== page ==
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We Do Not See The Same Landscape Perspectives and Development of A Common Spatial Framework By Robert A. Washington-Allen Research and Development Staff.

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Presentation on theme: "We Do Not See The Same Landscape Perspectives and Development of A Common Spatial Framework By Robert A. Washington-Allen Research and Development Staff."— Presentation transcript:

1 We Do Not See The Same Landscape Perspectives and Development of A Common Spatial Framework By Robert A. Washington-Allen Research and Development Staff Scientist DOE Oak Ridge National Laboratory Oak Ridge, TN

2 A Spatial Framework is a mapped set of geographic regions that supports agency programs or studies McMahon et al. (2001) Environ. Manage. 28:

3 T4,T6 T4 Shrubland Native Grassland T3 T3,T5 Introduced Grasses> 60 % Shrub Dense Shrubland T1: fire, T2: grazing, T3: heavy grazing, T4: cultural inputs, T5: drought, T6: wetter than average years Threshold T5 T2 T1,T6 shrub grass/bare soil sparse grass/ bare soil dense grass/ bare soil denser grass/ bare soil Landscape Composition and Configuration

4 Each region is relatively homogenous and distinct from adjoining regions. Distinctions are of two types: Specific characteristics of interest Broader categories of resource potential

5 Specific characteristics of interest

6 Political

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9 Regional GAP Analysis

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11 NRCS STATSGO

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16 Broader categories of resource potential Quantitative vs Weight-of-Evidence (Qualitative) Methods Visual Pattern Recognition vs Data-Driven Perspectives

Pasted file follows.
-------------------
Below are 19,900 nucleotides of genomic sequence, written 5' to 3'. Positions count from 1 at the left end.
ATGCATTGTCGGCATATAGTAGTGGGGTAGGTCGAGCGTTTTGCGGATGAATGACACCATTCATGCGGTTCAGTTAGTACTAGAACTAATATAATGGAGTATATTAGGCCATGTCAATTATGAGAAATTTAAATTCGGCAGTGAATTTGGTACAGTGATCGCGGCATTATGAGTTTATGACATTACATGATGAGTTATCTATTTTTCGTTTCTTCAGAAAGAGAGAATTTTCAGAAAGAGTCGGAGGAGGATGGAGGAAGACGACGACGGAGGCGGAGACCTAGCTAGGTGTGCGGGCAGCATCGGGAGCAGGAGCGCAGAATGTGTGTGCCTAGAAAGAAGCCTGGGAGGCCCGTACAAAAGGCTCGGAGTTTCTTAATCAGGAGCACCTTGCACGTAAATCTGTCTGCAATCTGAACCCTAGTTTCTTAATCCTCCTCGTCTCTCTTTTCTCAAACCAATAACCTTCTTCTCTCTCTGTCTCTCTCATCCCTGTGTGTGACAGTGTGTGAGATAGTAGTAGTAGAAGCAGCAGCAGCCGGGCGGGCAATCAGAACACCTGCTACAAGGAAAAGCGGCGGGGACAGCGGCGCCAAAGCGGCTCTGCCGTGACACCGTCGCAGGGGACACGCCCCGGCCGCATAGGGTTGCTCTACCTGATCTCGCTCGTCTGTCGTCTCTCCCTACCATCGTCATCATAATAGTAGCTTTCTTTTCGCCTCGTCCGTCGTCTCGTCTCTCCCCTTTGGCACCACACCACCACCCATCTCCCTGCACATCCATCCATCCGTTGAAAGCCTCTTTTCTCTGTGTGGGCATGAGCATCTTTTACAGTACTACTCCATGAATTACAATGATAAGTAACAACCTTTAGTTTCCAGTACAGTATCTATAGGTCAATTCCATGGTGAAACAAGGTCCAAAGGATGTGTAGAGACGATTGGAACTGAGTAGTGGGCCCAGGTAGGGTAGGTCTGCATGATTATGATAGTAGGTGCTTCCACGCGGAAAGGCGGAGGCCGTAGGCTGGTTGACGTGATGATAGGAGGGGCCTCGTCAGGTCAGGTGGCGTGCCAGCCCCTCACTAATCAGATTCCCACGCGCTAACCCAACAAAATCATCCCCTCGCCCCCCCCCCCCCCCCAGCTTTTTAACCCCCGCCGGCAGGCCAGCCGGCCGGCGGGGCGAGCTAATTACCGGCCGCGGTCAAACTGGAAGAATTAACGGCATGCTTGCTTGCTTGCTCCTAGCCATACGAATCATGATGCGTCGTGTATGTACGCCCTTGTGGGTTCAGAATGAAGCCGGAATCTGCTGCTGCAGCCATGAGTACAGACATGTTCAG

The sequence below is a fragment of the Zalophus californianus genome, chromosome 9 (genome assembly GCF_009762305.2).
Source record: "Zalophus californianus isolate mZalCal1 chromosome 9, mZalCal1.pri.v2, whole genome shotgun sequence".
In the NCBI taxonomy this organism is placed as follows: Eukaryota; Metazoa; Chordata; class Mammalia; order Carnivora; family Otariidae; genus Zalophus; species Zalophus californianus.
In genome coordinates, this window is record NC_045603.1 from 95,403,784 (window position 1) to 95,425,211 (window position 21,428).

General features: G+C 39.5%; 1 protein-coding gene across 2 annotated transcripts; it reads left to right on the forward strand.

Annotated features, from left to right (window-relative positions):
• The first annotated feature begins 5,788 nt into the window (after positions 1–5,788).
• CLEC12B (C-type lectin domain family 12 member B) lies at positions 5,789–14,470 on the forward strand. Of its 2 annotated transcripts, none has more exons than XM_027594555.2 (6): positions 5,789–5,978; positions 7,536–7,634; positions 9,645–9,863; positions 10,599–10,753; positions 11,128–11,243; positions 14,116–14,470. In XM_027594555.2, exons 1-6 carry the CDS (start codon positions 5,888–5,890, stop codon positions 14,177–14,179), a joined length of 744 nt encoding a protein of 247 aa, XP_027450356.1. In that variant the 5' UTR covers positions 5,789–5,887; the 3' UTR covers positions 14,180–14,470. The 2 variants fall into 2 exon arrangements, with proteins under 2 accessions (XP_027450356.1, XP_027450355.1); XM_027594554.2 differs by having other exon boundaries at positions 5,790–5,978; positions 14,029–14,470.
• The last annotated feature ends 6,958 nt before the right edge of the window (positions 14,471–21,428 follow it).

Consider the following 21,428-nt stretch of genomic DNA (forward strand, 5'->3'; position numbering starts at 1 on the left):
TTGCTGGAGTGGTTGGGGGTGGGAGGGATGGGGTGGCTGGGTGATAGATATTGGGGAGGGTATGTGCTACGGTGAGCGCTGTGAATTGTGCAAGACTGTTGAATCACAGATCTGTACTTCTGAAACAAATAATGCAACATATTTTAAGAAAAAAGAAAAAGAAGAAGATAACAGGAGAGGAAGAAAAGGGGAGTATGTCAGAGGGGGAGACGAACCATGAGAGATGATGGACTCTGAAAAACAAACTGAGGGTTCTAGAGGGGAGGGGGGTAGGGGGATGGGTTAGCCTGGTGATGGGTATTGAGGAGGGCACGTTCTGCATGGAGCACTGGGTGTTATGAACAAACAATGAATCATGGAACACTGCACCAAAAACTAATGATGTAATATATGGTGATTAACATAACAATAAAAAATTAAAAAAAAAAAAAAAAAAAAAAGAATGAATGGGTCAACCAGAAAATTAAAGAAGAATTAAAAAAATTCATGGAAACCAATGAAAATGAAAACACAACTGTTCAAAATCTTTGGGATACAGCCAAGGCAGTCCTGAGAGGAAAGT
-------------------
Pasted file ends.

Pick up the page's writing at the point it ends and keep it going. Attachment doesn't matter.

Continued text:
17 Bailey (1995, 1996) delineated 52 ecoregions at the finest province level, increased from 30 in his original Bailey (1983) version. Other, different ecoregions, based on other criteria and for other purposes, have been specified by Holdridge (1947), Walter and Box, Thornwaite, Koppen and many others. Because the delineation is based on subjective criteria, there are as many sets of ecoregions as there are experts.

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22 US EPA : Omernick's 1987 aquatic ecoregions were based on perceived patterns of a combination of causal and integrative factors, including land use, land surface form, potential natural vegetation, and soils. Although delineated for national- level studies of water resources, Omernick's 76 national ecoregions have been borrowed for many other kinds of ecological studies as well.

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24 The National Resources Conservation Service (NRCS) has developed a version of ecoregions called Major Land Resource Areas (MLRAs). MLRAs are much finer than most of the other types of ecoregions; for example, there are 78 MLRAs in the 13 southeastern states. MLRA boundaries are drawn with regard to edaphic and physiographic relationships, but are still subjective.

25 Major Land Resource Areas (MLRA)

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27 Clustering is data-driven and empirical. This objectivity means that one obtains the same result every time, given the same data and a request for the same number of clusters. This is in contrast to regions drawn by expert opinion.

28 U.S. Forest Service Southern Global Change Program National map clustered on elevation, edaphic, and climate variables into 3000 ecoregions using similarity colors.

29 Towards a Common Spatial Framework Regions are areas within which abiotic and biotic capacities and potentials are similar. Foster an ecological understanding of a landscapes terrestrial and aquatic resources. Provide the basis for interagency coordination and collaboration in the design and implementation of ecosystem research, assessment, and management. Fully integrated Peer-reviewed (participating agencies) National Map developed with common objectives.

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